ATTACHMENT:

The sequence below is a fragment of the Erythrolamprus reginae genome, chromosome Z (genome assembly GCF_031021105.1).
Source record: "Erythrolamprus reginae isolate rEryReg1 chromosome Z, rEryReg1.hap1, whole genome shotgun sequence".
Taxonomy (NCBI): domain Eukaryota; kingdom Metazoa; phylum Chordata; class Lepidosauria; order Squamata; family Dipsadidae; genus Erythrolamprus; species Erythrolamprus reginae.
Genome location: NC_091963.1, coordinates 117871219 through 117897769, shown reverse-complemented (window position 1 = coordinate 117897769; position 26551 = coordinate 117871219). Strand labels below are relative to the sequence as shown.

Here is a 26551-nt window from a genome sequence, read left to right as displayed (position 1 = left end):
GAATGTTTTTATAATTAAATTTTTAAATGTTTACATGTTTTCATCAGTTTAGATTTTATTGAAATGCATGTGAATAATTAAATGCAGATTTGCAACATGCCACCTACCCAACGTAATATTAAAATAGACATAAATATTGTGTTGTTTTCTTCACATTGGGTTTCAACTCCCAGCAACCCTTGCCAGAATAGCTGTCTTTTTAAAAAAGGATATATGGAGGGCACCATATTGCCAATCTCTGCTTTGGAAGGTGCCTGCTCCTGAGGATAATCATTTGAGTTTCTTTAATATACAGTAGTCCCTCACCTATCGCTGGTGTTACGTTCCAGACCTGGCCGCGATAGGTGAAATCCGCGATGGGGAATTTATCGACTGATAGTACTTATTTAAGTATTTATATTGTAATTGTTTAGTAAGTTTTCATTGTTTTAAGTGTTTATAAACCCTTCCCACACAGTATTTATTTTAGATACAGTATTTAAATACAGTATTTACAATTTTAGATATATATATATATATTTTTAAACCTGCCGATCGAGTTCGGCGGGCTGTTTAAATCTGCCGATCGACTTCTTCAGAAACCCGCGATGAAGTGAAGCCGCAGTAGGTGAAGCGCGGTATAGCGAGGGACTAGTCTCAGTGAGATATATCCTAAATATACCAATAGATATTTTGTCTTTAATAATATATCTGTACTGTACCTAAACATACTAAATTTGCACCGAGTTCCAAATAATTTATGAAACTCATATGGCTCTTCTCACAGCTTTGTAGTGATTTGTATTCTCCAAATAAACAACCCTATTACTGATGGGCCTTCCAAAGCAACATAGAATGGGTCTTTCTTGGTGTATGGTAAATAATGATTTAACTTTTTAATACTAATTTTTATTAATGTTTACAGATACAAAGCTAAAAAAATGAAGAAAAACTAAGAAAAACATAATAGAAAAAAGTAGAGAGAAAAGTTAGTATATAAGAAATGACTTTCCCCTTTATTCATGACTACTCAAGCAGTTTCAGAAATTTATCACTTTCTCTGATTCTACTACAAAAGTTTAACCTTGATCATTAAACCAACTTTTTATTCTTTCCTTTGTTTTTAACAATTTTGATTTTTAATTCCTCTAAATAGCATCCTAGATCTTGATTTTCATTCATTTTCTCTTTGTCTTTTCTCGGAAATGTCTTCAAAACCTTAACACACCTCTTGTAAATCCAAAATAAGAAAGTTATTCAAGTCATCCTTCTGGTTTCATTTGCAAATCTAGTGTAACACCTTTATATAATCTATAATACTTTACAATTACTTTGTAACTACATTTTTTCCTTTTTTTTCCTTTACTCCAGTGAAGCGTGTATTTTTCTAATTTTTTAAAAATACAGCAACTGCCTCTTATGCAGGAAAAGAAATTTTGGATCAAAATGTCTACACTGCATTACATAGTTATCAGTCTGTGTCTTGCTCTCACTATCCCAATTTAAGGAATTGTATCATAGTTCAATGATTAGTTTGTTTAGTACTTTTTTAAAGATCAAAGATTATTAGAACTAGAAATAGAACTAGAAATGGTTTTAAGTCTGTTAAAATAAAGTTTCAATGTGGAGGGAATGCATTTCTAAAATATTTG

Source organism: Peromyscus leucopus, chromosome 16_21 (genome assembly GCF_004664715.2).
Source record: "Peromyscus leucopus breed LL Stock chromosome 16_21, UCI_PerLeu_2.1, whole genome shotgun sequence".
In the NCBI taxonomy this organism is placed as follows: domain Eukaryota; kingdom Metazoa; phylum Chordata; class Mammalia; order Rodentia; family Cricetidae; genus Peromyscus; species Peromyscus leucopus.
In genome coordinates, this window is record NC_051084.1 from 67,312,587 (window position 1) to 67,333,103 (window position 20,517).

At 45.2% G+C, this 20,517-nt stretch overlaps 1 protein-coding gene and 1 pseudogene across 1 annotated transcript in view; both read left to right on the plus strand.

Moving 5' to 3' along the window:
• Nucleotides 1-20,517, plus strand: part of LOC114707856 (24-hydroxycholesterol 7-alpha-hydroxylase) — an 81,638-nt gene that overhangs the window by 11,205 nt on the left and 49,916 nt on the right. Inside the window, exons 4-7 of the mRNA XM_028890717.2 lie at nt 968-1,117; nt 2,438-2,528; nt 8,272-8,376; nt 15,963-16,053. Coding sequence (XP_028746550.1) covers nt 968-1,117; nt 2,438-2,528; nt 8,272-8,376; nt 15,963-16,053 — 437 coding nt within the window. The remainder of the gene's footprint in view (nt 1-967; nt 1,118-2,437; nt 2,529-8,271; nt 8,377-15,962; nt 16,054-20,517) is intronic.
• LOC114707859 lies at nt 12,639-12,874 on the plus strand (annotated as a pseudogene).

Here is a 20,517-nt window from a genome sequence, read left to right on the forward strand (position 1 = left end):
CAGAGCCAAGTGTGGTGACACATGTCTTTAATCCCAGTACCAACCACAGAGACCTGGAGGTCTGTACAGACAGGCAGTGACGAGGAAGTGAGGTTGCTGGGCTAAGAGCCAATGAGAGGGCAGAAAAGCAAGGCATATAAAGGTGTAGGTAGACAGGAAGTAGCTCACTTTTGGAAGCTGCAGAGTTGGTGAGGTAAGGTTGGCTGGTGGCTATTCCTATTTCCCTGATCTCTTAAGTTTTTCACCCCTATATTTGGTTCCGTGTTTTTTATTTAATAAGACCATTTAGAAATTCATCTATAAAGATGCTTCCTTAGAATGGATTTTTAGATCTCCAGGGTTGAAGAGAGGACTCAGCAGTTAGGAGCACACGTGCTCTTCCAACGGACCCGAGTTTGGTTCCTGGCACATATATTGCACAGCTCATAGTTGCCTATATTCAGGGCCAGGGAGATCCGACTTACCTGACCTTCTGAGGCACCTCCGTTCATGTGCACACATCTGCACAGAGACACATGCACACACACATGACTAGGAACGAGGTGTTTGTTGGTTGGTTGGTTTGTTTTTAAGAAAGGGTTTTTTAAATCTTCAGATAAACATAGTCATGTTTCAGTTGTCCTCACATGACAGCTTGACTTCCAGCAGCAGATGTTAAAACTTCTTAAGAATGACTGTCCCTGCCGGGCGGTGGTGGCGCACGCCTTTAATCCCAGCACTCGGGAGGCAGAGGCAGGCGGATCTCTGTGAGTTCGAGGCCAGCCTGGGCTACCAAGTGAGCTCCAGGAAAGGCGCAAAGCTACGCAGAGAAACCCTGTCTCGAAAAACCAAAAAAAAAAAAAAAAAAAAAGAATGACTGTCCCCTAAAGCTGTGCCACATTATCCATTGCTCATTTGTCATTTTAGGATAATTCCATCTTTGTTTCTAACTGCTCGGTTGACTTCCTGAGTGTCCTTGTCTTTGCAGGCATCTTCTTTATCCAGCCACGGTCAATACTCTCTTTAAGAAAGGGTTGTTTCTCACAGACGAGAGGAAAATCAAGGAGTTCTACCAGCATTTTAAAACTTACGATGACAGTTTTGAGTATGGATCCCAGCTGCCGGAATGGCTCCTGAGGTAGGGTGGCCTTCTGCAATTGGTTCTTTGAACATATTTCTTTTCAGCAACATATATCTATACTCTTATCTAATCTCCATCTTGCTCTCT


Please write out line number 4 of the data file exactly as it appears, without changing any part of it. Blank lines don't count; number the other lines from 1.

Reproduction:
Genome location: NC_091963.1, coordinates 117871219 through 117897769, shown reverse-complemented (window position 1 = coordinate 117897769; position 26551 = coordinate 117871219). Strand labels below are relative to the sequence as shown.